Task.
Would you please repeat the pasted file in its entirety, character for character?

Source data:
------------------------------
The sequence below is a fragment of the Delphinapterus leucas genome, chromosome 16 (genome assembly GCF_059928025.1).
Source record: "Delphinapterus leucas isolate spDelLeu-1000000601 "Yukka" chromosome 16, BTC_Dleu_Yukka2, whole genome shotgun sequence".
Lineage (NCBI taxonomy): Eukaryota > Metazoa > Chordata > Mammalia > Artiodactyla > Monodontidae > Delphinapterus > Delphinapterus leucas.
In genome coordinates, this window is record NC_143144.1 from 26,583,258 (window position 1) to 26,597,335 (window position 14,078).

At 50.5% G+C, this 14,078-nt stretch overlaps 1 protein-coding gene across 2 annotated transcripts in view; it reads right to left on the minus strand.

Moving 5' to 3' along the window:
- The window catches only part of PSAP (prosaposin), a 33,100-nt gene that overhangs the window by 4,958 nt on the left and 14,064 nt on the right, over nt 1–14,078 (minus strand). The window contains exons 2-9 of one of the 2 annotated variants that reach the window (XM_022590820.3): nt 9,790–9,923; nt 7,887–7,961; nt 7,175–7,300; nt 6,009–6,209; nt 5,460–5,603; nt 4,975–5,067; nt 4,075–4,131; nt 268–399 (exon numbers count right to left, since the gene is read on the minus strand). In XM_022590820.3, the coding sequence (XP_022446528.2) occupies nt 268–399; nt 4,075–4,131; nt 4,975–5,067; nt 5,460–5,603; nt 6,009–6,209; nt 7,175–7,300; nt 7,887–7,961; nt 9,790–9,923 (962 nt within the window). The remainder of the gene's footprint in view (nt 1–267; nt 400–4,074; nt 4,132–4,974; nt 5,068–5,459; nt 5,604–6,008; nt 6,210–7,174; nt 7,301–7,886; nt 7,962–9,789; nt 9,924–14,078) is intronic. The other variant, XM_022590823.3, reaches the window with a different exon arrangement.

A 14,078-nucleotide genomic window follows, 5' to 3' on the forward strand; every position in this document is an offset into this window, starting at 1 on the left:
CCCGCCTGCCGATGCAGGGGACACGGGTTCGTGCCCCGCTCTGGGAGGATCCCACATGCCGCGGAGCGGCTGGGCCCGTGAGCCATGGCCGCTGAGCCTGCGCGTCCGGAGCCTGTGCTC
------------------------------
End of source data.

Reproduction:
The sequence below is a fragment of the Delphinapterus leucas genome, chromosome 16 (genome assembly GCF_059928025.1).
Source record: "Delphinapterus leucas isolate spDelLeu-1000000601 "Yukka" chromosome 16, BTC_Dleu_Yukka2, whole genome shotgun sequence".
Lineage (NCBI taxonomy): Eukaryota > Metazoa > Chordata > Mammalia > Artiodactyla > Monodontidae > Delphinapterus > Delphinapterus leucas.
In genome coordinates, this window is record NC_143144.1 from 26,583,258 (window position 1) to 26,597,335 (window position 14,078).

At 50.5% G+C, this 14,078-nt stretch overlaps 1 protein-coding gene across 2 annotated transcripts in view; it reads right to left on the minus strand.

Moving 5' to 3' along the window:
- The window catches only part of PSAP (prosaposin), a 33,100-nt gene that overhangs the window by 4,958 nt on the left and 14,064 nt on the right, over nt 1–14,078 (minus strand). The window contains exons 2-9 of one of the 2 annotated variants that reach the window (XM_022590820.3): nt 9,790–9,923; nt 7,887–7,961; nt 7,175–7,300; nt 6,009–6,209; nt 5,460–5,603; nt 4,975–5,067; nt 4,075–4,131; nt 268–399 (exon numbers count right to left, since the gene is read on the minus strand). In XM_022590820.3, the coding sequence (XP_022446528.2) occupies nt 268–399; nt 4,075–4,131; nt 4,975–5,067; nt 5,460–5,603; nt 6,009–6,209; nt 7,175–7,300; nt 7,887–7,961; nt 9,790–9,923 (962 nt within the window). The remainder of the gene's footprint in view (nt 1–267; nt 400–4,074; nt 4,132–4,974; nt 5,068–5,459; nt 5,604–6,008; nt 6,210–7,174; nt 7,301–7,886; nt 7,962–9,789; nt 9,924–14,078) is intronic. The other variant, XM_022590823.3, reaches the window with a different exon arrangement.

A 14,078-nucleotide genomic window follows, 5' to 3' on the forward strand; every position in this document is an offset into this window, starting at 1 on the left:
CCCGCCTGCCGATGCAGGGGACACGGGTTCGTGCCCCGCTCTGGGAGGATCCCACATGCCGCGGAGCGGCTGGGCCCGTGAGCCATGGCCGCTGAGCCTGCGCGTCCGGAGCCTGTGCTC